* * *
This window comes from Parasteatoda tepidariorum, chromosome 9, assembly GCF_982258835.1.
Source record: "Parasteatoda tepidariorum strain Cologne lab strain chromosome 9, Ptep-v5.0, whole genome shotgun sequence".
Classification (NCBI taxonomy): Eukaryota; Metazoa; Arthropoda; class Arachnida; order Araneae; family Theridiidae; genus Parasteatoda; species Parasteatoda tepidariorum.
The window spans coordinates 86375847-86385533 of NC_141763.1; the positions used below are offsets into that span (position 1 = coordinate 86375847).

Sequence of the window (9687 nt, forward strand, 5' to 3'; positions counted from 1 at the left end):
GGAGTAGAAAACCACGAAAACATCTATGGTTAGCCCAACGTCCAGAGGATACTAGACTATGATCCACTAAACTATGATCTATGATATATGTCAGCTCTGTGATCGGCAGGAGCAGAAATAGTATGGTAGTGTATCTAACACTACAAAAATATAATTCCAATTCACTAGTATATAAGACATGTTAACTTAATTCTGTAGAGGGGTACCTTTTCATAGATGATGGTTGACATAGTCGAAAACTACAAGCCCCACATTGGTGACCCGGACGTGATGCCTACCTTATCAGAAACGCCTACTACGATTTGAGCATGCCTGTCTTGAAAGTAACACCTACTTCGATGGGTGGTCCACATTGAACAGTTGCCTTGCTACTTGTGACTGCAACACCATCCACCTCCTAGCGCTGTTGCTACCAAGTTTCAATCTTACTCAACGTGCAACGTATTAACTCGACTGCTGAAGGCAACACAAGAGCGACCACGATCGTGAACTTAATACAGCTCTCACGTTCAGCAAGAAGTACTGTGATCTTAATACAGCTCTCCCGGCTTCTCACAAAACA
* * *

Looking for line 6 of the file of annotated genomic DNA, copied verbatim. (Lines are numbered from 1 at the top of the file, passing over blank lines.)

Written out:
GGAGTAGAAAACCACGAAAACATCTATGGTTAGCCCAACGTCCAGAGGATACTAGACTATGATCCACTAAACTATGATCTATGATATATGTCAGCTCTGTGATCGGCAGGAGCAGAAATAGTATGGTAGTGTATCTAACACTACAAAAATATAATTCCAATTCACTAGTATATAAGACATGTTAACTTAATTCTGTAGAGGGGTACCTTTTCATAGATGATGGTTGACATAGTCGAAAACTACAAGCCCCACATTGGTGACCCGGACGTGATGCCTACCTTATCAGAAACGCCTACTACGATTTGAGCATGCCTGTCTTGAAAGTAACACCTACTTCGATGGGTGGTCCACATTGAACAGTTGCCTTGCTACTTGTGACTGCAACACCATCCACCTCCTAGCGCTGTTGCTACCAAGTTTCAATCTTACTCAACGTGCAACGTATTAACTCGACTGCTGAAGGCAACACAAGAGCGACCACGATCGTGAACTTAATACAGCTCTCACGTTCAGCAAGAAGTACTGTGATCTTAATACAGCTCTCCCGGCTTCTCACAAAACA